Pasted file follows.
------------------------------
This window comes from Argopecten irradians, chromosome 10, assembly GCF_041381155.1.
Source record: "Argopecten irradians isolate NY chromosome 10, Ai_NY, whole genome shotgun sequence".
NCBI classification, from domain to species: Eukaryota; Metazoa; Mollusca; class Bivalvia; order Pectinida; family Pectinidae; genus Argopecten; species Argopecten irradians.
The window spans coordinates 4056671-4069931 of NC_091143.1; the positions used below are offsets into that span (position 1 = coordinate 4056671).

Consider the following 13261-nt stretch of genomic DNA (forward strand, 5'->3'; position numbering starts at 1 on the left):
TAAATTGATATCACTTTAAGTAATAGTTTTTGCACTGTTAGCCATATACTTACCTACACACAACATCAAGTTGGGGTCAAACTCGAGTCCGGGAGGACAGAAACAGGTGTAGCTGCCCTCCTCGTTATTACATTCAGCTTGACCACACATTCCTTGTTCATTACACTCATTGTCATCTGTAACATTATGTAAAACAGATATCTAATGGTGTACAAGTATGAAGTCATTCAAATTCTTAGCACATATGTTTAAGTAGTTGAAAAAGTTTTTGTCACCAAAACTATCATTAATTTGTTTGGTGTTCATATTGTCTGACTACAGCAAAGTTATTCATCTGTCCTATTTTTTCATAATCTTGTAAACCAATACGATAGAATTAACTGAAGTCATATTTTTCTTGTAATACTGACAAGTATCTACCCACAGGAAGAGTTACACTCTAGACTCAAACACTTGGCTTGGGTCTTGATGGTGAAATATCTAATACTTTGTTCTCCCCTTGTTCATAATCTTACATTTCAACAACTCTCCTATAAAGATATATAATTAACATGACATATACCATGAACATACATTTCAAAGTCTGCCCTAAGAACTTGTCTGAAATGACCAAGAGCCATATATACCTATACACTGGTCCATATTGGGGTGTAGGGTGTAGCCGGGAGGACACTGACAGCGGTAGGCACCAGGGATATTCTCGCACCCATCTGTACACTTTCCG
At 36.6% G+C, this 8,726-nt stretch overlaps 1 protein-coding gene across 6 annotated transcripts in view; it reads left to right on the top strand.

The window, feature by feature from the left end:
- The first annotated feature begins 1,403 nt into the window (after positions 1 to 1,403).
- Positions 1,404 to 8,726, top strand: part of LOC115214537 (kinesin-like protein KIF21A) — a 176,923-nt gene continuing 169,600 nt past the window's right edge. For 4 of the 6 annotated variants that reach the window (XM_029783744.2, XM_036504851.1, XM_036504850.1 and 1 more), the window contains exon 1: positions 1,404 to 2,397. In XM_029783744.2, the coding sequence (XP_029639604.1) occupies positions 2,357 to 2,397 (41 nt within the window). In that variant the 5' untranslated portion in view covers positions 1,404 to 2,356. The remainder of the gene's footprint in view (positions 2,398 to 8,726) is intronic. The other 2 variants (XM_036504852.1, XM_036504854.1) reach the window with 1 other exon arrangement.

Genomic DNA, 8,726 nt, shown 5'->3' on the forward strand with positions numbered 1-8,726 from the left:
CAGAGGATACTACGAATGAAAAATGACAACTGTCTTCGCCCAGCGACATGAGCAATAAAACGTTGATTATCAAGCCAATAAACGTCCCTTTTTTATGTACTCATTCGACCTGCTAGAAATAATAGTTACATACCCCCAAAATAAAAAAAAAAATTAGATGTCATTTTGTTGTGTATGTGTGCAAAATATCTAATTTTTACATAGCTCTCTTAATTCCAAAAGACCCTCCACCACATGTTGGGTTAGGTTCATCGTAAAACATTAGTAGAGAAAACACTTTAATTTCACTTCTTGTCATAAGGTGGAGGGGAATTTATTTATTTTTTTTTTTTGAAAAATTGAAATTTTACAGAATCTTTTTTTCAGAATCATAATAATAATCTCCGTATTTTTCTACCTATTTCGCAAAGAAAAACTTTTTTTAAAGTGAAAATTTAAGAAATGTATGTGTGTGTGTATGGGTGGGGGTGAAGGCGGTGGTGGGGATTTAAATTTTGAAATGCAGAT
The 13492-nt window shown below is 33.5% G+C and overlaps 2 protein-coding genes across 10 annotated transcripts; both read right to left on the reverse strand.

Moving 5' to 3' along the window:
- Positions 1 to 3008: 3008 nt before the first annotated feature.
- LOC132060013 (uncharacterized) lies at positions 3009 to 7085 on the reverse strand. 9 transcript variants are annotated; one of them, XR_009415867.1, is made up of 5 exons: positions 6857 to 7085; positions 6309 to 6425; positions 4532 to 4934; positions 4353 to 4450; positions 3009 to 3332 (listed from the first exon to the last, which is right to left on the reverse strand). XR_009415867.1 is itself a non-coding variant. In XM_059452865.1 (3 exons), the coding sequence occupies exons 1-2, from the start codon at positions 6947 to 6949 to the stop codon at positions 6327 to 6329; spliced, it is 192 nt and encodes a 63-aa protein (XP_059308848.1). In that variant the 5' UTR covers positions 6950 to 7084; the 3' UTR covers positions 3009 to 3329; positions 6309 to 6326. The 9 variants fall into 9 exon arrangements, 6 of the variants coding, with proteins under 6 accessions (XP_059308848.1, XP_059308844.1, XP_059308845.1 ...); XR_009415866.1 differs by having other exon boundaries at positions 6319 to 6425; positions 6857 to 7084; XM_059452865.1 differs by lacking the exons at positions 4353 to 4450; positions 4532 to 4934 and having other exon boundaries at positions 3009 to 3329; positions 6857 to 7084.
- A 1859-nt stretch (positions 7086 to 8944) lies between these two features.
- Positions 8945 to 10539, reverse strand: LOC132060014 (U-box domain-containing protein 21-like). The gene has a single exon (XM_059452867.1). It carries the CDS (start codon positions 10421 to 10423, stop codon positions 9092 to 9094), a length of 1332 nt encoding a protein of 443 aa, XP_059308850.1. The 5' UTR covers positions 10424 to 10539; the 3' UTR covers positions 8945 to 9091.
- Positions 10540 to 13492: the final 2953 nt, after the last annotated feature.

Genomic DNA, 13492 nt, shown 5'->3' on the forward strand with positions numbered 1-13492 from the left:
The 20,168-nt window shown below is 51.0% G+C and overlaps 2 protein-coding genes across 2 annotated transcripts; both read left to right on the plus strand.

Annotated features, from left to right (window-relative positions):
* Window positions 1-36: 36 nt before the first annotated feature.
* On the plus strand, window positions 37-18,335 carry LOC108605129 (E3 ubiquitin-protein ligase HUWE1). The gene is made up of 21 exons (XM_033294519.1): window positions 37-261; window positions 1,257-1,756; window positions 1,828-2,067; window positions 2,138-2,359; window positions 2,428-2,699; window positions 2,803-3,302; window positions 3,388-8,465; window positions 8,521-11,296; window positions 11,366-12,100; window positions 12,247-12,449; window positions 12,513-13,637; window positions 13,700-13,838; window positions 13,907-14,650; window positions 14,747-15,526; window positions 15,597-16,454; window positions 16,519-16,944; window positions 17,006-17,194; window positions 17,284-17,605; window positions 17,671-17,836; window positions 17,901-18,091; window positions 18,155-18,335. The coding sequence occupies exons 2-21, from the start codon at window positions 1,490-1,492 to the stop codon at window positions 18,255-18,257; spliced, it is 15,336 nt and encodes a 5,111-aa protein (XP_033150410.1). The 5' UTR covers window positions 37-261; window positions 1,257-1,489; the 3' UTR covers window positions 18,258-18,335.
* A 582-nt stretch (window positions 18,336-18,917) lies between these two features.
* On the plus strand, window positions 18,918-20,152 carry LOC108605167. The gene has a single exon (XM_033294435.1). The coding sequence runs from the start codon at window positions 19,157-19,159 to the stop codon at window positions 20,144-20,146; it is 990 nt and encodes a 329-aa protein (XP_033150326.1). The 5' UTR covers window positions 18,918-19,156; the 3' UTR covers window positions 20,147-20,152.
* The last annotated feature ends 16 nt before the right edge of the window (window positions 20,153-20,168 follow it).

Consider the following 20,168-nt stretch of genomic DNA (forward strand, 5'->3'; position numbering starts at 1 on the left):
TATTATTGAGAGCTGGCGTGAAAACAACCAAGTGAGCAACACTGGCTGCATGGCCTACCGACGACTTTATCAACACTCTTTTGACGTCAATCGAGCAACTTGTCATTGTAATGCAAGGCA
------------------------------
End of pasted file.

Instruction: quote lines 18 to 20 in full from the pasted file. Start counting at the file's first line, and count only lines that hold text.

- Positions 8945 to 10539, reverse strand: LOC132060014 (U-box domain-containing protein 21-like). The gene has a single exon (XM_059452867.1). It carries the CDS (start codon positions 10421 to 10423, stop codon positions 9092 to 9094), a length of 1332 nt encoding a protein of 443 aa, XP_059308850.1. The 5' UTR covers positions 10424 to 10539; the 3' UTR covers positions 8945 to 9091.
- Positions 10540 to 13492: the final 2953 nt, after the last annotated feature.

Genomic DNA, 13492 nt, shown 5'->3' on the forward strand with positions numbered 1-13492 from the left: